Sounds boring, but wait, read on. These terms are behind much that matters. First is ZIRP or Zero Interest Rate Policy. The developed world (Europe, Japan, USA) dropped interest rate to zero save the economy from the 2008 crash. Unfortunately, the economy stagnated while bank savings rates to dropped to almost nothing. It did, however, fuel the stock market beyond fair value (see post below). Next is QE or Quantitative Easing. The central banks bought bonds from the public and flooded the system with cash. The plan was to force the banks to lend out that idle cash and start up the economy? That did not work either.
With interest rates now near zero, there is NIRP or Negative Interest Rate Policy. The central banks will force interest rates down through to zero the point where the consumer will be charged to keep their money in the bank, forcing the depositor/consumer to spend it instead and revive the economy. Right? Well, maybe not. The smart choice may be to withdraw the cash and keep it under the mattress. But this would cause bank runs as depositors cash out the accounts. So first, cash must be outlawed. No $100, no $50, no bank runs, nowhere to go. This sounds ridiculous but read the news. Negative interest rates are raging in Europe and Japan, and a “cashless society” is being proposed everywhere.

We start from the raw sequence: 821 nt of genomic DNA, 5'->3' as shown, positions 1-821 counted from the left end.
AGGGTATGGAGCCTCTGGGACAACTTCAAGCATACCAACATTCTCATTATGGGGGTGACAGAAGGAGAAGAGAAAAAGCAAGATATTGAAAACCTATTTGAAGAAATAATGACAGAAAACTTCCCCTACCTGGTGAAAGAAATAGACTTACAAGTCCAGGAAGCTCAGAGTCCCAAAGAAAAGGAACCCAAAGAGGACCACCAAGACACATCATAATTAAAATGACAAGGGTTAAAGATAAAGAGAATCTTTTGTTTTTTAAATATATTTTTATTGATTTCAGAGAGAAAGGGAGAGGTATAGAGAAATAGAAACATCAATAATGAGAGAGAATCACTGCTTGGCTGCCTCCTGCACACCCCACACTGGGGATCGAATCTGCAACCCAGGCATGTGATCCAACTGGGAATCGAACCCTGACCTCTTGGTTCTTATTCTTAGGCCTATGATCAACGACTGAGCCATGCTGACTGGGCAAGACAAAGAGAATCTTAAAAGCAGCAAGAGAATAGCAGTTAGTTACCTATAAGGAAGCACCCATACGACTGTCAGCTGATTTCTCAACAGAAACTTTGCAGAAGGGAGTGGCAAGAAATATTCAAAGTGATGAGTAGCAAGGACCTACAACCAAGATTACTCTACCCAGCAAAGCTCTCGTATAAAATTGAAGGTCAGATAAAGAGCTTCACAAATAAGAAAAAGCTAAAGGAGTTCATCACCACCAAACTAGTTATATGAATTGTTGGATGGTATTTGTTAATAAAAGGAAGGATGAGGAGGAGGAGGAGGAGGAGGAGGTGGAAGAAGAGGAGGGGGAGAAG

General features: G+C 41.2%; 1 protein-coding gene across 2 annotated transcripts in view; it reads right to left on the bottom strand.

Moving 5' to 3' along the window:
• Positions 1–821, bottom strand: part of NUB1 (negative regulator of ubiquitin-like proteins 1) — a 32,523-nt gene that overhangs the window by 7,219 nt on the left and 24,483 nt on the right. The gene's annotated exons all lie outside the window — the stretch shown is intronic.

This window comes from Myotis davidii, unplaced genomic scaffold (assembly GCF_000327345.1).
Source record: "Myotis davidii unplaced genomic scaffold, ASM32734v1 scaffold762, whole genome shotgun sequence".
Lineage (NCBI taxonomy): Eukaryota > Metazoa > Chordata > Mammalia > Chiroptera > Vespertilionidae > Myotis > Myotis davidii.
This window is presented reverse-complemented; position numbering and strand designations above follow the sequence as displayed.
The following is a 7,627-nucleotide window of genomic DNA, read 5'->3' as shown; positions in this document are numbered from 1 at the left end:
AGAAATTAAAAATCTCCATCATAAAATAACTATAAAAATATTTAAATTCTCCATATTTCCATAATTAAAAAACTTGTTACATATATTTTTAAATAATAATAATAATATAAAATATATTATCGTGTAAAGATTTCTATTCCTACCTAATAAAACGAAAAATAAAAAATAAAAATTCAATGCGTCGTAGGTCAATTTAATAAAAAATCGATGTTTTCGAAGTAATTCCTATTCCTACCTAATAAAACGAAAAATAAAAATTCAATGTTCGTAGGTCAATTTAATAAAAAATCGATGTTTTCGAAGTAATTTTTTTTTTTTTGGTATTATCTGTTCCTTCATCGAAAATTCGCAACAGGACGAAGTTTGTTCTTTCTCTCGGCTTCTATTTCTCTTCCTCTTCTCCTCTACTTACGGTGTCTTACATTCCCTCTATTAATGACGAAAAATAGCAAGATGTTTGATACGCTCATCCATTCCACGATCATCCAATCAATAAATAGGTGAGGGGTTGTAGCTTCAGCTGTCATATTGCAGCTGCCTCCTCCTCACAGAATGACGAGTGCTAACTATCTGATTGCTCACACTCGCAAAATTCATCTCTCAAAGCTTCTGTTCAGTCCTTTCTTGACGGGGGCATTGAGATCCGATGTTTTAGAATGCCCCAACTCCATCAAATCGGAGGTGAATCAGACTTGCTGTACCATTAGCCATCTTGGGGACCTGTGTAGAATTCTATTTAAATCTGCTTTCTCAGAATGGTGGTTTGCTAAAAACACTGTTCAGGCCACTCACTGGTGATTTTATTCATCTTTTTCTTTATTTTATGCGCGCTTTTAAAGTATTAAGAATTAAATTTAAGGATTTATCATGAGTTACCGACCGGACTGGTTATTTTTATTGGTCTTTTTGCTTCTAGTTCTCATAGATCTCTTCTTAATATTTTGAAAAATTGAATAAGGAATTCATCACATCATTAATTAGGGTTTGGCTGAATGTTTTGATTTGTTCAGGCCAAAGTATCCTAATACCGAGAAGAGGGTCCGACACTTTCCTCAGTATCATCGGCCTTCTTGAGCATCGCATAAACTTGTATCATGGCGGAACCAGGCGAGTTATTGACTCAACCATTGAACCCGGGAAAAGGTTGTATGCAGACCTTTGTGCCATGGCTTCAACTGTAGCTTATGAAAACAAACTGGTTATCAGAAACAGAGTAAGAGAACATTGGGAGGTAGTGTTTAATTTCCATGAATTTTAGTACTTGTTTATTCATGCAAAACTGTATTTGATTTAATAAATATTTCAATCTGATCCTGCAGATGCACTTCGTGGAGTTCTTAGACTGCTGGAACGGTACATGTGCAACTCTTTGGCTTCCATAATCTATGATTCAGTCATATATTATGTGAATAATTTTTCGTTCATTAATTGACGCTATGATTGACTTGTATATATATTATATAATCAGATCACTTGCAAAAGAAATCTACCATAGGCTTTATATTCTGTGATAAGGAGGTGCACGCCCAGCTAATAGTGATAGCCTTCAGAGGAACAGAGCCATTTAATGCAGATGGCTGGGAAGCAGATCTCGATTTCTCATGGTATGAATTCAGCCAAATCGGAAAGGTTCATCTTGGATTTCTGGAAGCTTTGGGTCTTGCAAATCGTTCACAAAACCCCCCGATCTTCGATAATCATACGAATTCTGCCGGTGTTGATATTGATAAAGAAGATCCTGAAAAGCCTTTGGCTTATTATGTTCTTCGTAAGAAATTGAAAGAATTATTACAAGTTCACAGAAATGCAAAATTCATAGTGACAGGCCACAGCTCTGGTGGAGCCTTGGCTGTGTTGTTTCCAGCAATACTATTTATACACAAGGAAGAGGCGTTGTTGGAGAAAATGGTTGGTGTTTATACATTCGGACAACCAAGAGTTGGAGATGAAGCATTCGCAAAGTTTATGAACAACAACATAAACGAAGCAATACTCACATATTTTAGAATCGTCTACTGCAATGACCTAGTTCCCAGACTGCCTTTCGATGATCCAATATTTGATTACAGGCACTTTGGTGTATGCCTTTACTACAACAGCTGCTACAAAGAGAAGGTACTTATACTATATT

Perhaps the next step is Direct Monetary Fiscal Policy. The way things currently work is when our government needs money beyond what it collects, they issue debt in the form of Treasury bonds. So far that comes to $19 Trillion in Federal Government debt, $9 trillion of which was just borrowed by the Obama administration. Fortunately, our Federal Reserve Central Bank has soaked up trillions of that through the above-mentioned QE program. So, to oversimplify, our government owes itself trillions. Again, ridiculous. So what may be coming are that laws will be changed so the Federal Reserve can create money to pay for massive government programs directly without the U.S. Treasury issuing any new debt. Traditionally, this would be highly inflationary, but we are not in traditional times.
Being an optimist, I hope it works.